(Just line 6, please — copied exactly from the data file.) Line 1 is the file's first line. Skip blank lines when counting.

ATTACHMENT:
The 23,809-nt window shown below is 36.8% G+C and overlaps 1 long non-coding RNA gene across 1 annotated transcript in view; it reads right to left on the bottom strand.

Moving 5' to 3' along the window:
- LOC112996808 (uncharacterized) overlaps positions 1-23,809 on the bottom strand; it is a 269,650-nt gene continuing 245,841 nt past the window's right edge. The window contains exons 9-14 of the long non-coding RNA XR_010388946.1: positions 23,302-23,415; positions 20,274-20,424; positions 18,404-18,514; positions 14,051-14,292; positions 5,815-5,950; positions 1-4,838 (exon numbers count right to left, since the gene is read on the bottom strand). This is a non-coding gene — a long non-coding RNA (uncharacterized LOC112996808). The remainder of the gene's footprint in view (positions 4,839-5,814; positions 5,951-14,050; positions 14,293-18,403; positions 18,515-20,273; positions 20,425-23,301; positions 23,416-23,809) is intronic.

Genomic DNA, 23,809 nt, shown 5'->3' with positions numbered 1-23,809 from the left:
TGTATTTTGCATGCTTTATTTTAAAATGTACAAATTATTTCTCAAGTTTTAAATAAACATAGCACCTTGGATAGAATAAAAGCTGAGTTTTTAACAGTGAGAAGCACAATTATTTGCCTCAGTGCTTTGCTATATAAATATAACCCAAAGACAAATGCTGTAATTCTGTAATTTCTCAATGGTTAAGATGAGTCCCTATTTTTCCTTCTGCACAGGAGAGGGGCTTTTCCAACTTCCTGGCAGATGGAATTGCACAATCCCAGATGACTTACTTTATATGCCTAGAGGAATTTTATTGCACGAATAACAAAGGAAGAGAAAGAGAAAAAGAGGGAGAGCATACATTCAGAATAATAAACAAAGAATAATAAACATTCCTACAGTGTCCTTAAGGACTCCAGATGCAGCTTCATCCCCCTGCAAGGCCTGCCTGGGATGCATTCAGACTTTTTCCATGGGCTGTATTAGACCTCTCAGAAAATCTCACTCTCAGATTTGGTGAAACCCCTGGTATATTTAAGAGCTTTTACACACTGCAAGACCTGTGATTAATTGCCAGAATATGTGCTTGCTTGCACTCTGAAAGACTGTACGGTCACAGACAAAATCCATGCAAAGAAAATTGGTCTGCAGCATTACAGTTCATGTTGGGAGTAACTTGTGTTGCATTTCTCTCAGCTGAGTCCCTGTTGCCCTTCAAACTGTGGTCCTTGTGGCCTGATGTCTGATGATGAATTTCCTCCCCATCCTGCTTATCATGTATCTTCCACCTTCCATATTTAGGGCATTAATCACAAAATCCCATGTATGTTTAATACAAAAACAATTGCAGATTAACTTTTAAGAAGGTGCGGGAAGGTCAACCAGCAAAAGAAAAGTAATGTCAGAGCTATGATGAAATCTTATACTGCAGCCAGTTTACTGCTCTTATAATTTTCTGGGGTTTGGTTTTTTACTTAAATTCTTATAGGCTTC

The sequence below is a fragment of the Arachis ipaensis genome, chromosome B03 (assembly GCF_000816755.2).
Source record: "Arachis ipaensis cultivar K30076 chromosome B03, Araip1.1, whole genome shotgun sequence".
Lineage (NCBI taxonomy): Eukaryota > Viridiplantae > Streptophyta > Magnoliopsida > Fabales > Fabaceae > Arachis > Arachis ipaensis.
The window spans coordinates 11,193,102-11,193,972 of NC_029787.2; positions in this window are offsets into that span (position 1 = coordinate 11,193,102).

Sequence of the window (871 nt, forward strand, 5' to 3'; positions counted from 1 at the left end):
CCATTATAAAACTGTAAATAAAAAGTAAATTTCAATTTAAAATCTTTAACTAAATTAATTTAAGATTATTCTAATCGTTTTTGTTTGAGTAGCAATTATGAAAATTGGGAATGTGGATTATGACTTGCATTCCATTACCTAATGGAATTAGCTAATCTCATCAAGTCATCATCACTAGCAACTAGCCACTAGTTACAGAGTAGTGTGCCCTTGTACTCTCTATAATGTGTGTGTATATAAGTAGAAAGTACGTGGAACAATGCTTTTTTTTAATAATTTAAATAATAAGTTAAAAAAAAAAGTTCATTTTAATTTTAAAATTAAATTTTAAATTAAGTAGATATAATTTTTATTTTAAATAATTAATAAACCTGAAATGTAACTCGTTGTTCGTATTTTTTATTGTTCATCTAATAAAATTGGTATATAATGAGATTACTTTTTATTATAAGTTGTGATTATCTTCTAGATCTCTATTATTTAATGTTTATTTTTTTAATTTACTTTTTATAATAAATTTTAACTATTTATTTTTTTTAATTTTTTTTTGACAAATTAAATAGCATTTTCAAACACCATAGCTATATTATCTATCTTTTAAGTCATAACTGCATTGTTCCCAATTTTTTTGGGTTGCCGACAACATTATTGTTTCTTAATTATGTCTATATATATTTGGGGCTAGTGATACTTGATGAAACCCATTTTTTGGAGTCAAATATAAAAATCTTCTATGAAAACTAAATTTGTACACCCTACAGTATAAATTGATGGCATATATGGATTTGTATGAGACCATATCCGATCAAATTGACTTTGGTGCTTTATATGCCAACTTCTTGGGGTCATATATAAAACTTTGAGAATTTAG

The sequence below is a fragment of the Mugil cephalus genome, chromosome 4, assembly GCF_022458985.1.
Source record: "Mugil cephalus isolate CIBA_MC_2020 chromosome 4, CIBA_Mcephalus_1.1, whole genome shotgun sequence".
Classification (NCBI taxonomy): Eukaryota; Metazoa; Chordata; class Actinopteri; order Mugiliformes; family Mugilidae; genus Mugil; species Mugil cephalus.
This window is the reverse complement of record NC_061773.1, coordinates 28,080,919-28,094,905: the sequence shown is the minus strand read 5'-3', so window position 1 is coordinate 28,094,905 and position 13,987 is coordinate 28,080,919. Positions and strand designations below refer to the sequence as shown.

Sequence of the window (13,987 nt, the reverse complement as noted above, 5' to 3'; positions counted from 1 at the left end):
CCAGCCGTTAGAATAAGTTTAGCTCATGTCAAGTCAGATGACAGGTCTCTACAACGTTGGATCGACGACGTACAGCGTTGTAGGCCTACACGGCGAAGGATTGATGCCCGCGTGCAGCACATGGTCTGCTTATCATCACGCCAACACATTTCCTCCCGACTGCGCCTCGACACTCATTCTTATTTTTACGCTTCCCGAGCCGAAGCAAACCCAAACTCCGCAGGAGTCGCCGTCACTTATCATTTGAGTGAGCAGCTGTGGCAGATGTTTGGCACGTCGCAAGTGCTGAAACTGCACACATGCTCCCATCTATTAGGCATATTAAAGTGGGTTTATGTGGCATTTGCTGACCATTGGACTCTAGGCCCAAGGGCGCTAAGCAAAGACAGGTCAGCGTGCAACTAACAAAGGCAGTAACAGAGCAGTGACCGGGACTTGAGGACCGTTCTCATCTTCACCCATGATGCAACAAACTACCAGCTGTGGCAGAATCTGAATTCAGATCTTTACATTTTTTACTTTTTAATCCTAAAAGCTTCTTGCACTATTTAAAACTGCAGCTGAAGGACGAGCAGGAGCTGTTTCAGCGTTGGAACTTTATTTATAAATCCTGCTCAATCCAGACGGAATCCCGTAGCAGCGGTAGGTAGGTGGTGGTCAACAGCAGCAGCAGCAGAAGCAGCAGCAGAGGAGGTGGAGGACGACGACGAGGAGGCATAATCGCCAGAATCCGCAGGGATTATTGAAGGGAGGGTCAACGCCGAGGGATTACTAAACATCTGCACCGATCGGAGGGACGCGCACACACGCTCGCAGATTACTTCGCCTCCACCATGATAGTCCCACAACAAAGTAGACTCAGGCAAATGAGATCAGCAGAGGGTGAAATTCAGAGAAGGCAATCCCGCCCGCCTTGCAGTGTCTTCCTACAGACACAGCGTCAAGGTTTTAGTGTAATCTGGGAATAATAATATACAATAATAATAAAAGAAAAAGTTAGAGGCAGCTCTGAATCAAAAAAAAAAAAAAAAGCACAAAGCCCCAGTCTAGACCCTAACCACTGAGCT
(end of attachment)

The sequence below is a fragment of the Arachis ipaensis genome, chromosome B03 (assembly GCF_000816755.2).